As for the financial side, it's hard to say without knowing your situation exactly, but NY is the most expensive place to live in the US. A four bed house - well, I assume you'd be in a suburb with DH commuting, because that's near impossible to find in the city. Housing prices are shocking, and it's a huge possibility you'll find yourself paying much more for a smaller place than you're comfortable in.

I can't say what the right decision is, but imo the most important thing is for you to be fully in agreement with the decision you make as being best for your family. If you don't want to go, you shouldn't. It could be a great opportunity, but only if you want that.

ICanSeeTheSun Thu 24-Apr-14 05:58:48

I doubt you will be able to save £1000 a month.

Has he factored in school fees, medical insurance, hiring/buying a car.

I couldn't do it, I need my support network around me.

EggsFlorentine Thu 24-Apr-14 06:00:45

Hi, cookie well as someone who is currently in the USA due to her husband's work, and previously worked in relocating people, I hope I can give some insight...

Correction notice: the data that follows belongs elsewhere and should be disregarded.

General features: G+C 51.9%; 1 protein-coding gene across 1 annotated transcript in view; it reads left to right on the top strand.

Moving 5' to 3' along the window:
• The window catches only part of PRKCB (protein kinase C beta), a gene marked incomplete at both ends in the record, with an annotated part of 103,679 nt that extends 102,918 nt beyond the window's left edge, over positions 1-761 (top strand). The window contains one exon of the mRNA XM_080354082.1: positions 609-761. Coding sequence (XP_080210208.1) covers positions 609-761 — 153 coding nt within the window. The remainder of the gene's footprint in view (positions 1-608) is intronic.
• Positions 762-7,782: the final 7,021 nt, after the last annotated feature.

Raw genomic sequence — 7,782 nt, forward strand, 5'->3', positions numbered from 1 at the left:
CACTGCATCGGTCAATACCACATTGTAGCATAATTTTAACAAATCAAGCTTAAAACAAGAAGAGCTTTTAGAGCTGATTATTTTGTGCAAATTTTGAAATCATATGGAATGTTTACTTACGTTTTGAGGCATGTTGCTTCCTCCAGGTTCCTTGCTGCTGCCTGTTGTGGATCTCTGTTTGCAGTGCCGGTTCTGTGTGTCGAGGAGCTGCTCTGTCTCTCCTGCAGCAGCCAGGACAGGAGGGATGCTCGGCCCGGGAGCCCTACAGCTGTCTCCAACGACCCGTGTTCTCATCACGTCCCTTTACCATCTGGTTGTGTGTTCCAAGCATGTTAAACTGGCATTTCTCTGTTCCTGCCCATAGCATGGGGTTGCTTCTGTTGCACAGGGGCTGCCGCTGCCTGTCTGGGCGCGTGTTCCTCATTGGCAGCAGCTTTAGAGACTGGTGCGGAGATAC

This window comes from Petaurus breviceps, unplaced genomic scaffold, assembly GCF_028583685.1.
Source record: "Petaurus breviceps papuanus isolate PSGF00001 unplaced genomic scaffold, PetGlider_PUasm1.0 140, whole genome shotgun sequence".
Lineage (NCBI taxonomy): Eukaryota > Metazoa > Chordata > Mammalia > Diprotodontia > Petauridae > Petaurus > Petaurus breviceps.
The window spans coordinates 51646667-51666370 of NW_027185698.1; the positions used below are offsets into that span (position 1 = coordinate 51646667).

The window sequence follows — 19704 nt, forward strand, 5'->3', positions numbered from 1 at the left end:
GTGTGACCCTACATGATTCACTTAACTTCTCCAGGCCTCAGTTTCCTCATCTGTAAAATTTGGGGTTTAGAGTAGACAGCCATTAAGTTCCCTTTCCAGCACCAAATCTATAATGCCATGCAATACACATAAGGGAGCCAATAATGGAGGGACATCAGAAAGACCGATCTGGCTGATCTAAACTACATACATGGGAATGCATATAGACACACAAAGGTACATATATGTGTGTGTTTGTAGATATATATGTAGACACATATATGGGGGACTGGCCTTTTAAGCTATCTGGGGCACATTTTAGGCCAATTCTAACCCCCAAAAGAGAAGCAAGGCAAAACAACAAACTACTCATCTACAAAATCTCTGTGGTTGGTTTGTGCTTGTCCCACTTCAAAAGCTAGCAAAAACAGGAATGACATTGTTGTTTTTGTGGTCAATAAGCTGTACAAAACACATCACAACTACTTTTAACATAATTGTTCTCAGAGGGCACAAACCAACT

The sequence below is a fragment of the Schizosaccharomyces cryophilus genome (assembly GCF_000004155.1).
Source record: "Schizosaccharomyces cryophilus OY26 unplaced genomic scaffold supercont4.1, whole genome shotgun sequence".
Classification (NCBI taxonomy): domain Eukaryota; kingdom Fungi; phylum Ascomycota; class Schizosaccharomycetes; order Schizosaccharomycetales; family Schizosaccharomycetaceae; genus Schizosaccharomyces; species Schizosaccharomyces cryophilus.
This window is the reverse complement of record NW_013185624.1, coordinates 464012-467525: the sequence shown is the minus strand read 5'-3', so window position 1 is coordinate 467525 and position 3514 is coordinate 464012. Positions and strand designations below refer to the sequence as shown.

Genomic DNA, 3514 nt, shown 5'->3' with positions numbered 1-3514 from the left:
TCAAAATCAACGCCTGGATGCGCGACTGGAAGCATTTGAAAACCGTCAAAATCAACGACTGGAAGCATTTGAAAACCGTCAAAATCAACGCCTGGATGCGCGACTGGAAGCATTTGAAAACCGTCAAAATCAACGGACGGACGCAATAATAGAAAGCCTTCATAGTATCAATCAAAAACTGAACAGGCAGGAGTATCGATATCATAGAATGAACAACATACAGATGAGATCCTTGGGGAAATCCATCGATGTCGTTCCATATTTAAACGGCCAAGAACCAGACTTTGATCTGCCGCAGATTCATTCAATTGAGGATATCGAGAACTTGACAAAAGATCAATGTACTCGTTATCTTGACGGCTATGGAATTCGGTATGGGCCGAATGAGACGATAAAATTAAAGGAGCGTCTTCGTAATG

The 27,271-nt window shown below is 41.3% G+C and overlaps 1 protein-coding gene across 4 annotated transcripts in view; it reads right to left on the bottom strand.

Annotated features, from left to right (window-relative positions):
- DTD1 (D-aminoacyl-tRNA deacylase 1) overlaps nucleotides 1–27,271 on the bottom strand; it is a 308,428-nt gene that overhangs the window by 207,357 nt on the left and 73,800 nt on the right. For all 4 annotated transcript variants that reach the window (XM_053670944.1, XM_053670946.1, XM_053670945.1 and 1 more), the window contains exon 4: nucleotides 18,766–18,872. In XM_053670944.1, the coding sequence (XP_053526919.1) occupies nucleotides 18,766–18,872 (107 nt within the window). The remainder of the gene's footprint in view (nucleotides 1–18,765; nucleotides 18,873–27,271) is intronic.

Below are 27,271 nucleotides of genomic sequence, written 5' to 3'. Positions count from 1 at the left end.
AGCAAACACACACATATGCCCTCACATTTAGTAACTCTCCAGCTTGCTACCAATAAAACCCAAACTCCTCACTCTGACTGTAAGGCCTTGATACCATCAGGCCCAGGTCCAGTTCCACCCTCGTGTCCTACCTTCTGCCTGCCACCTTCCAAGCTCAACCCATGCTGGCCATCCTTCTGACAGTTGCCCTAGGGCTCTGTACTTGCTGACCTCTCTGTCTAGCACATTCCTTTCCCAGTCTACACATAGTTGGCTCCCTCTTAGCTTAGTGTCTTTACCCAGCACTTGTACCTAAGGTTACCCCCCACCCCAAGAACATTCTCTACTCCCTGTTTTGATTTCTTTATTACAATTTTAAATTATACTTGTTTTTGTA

Firstly, you are quite right, 5k is laughably low for a relocation package - are you sure it is including flights? I would expect the company to offer flights for all the family, visa costs, 1 month temp housing, and 1 year tax support in each country as the bare minimum. (I would also expect a cost of living allowance (COLA) and housing contribution each month if it is finite in length, or a large one off payment if it is a permanent move).

Can't help you on the emotional side of whether you should or not, but in my experience it can be hugely stressful, especially if it ends up costing you a lot to get yourself set up out there - but surely if he goes alone that will be an even bigger burden if you have to maintain houses in two countries? So please firstly, negotiate a more generous package and then decide what is right for you and your family.

EggsFlorentine Thu 24-Apr-14 06:03:21

oh and of course every relationship is different, but I feel I should mention my husband and I have agreed that we wouldn't want to raise children in the US (don't have any yet), due to 1 - lack of close family support 2 - cost of healthcare 3 - cost of university. Although of course the last one is a way off for us yet!

CookieTramp Thu 24-Apr-14 06:04:47